Are you someone who loves physical fitness, wellness, athletics, or exercising? Want to make a career out of it?

Studying applied exercise science provides you with the flexibility to explore many different career paths within the field of physical health without getting locked into just one. While most other programs train you for a very specific role, applied exercise science gives you the foundational tools to fit a wide range of jobs and academic paths.

If you’ve ever been interested in pursuing an exercise science degree here at Concordia, you may have encountered some of the following questions. As you consider the future of your education, we hope these FAQs help you make an informed decision on whether or not Concordia is right for you.

What is exercise science?

Exercise science is the study of human movement performed to maintain or improve physical fitness. The main content of our Master of Science in Applied Exercise Science (MAES) program revolves around exercise physiology and applied kinesiology. You’ll also encounter curriculum that delves into neuromuscular, cardiorespiratory, and bioenergetics research while receiving training in critical thinking, research skills, and communication skills.

What is the blended learning environment?

In MAES, students learn in a blended environment where each class offers weeks of face-to-face content and weeks of online content. This gives flexibility throughout the semester so students do not need to be on campus each week of the semester.

When are courses offered?

Core courses (27 credits) are offered in fall and spring semesters.

When can I start in MAES?

Students can apply to start in either fall or spring semesters as our courses alternate every other year.

What elective courses are offered?

Elective courses (6 credits) can be taken at CUW or other universities in most graduate departments including athletic training, physical therapy, counseling, and business just to name a few. Elective courses may meet face-to-face, blended, or solely online depending on the course content.

Are there internship opportunities?

Graduate students are encouraged to consider a practicum (internship) experience for elective credit. These are offered in a variety of settings including clinical exercise physiology (pediatrics, adults, and geriatrics), community centers, YMCAs, private fitness centers, and sports performance facilities.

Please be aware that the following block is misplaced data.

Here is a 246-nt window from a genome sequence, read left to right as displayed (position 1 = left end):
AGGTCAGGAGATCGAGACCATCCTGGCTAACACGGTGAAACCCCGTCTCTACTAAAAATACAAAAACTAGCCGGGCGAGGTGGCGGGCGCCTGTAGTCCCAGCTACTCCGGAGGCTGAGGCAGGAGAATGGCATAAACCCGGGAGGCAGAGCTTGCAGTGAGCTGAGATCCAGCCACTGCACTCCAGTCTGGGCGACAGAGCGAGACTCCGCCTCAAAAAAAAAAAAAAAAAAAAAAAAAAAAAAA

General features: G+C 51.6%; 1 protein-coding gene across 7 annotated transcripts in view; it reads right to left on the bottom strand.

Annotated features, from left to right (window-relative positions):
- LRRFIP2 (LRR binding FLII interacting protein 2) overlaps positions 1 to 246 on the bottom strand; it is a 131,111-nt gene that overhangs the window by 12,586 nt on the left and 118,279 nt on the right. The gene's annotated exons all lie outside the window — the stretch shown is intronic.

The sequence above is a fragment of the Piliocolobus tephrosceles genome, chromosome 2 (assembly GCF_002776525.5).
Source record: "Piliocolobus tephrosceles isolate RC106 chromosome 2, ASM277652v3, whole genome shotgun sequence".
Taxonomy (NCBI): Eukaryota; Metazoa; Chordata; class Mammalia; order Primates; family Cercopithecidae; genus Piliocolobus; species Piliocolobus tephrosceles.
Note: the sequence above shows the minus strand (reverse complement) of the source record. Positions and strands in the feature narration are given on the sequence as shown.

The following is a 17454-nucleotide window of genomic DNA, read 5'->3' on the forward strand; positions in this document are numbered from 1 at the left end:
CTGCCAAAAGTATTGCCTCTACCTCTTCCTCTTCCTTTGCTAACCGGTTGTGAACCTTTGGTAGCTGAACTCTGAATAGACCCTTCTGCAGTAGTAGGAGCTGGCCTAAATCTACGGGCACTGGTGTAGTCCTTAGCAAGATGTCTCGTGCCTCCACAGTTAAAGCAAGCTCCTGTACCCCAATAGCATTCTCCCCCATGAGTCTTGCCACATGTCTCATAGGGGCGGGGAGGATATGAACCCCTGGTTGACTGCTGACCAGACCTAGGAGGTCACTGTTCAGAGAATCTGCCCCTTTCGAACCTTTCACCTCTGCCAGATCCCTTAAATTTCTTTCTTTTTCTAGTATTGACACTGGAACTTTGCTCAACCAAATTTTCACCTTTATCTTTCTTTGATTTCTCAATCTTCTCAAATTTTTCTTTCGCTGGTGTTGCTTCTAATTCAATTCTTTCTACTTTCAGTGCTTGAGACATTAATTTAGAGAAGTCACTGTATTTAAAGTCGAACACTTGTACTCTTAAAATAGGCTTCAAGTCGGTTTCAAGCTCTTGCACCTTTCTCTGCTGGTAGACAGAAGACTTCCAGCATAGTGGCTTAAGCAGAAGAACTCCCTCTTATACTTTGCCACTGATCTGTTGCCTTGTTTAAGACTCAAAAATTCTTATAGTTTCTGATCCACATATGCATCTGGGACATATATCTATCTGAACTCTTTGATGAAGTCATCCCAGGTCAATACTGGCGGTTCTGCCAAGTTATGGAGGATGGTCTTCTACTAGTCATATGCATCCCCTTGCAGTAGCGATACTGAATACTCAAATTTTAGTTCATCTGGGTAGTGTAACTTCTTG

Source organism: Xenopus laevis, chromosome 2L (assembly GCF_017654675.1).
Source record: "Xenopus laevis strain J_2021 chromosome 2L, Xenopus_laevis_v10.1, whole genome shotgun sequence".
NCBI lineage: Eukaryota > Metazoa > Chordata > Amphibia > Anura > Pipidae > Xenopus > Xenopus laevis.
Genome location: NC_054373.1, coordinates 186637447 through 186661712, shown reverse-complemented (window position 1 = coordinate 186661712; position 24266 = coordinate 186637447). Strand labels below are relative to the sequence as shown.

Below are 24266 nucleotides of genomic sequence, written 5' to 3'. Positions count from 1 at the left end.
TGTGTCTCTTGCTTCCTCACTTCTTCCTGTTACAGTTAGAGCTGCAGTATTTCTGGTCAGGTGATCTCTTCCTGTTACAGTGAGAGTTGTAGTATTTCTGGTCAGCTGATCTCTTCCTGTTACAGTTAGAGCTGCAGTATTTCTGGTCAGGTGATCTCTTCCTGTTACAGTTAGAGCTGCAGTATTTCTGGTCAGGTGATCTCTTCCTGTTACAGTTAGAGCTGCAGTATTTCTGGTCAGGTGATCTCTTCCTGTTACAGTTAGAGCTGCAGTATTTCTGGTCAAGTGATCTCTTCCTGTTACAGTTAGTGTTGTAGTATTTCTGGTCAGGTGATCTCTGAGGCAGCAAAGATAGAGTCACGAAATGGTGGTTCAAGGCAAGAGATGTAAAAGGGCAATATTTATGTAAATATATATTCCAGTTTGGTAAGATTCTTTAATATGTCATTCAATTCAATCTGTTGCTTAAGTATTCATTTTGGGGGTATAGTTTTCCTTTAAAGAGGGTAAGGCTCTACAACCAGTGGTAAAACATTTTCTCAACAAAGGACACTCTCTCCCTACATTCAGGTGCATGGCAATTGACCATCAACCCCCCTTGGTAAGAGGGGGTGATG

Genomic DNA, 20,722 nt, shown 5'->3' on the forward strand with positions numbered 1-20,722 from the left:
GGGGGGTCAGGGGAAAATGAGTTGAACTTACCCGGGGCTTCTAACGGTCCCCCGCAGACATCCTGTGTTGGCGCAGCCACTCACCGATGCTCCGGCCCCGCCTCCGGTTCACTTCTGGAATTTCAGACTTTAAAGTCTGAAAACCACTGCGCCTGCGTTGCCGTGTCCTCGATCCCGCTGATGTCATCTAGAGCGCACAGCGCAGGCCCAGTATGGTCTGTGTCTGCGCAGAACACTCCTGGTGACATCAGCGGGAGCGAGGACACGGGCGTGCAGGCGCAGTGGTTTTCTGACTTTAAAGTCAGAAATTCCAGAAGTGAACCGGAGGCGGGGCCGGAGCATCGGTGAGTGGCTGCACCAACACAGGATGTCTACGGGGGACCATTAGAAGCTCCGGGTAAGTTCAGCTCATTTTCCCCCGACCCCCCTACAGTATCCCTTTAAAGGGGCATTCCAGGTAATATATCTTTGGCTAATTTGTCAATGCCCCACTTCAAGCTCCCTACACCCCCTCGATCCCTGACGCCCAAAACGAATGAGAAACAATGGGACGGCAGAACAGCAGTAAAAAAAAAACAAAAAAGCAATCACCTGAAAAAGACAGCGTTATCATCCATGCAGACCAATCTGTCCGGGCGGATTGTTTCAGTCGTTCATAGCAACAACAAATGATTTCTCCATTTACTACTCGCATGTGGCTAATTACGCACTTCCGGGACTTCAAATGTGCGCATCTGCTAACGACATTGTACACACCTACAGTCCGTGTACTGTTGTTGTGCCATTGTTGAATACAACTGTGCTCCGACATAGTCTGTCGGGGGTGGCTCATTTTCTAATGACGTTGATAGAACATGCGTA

Can I be employed (part-time or full-time) during the MAES program?

The majority of our students are employed either part-time or full-time while enrolled in the MAES program. Core courses are offered in early morning hours or later evening hours to accommodate work between class times.

What areas of research are offered? Do I need to research topics in a specific area?

Research for the master’s thesis should be completed in an exercise science topic. Our faculty mentors have a variety of interests and areas of expertise. We encourage each prospective student to meet with the faculty to explore current projects within the Exercise Physiology Laboratory and discuss personal research interests. Faculty mentors will guide you to complete a thesis related to your area of interest and career goals. At times, a faculty mentor may have a research project in process and students are able to collaborate with the mentor.

What does it mean to complete a thesis?

Each student will pursue a topic of interest to answer a research question in the field of exercise science. The student will explore current literature to see what is known and unknown in the specific topic to develop a purpose and hypothesis. From this, a research study design will be created and the protocol will be submitted to the Institutional Review Board for approval. Data can be collected and analyzed after approval is received. The final product will be a written thesis including an introduction, literature review in the topic area, methodology, results, conclusions, and discussion. In addition, the student will orally defend the project before a committee and public audience.

Does enrollment in this master’s program ensure passing the ACSM certification exams?

Our core content is meant to increase knowledge in a variety of exercise science topics including kinesiology, cardiorespiratory exercise physiology, neuromuscular exercise physiology, bioenergetics, weight management, and research. These courses will increase your knowledge base for ACSM certification exams but do not guarantee successful completion of a certification exam.  Additional preparation is required specific to the type of certification the student is considering. Please discuss your plans for certifications with faculty to explore additional preparation options.

If you’re interested in pursuing applied exercise science at Concordia, you can explore our program and learn more about our admission steps for the program.

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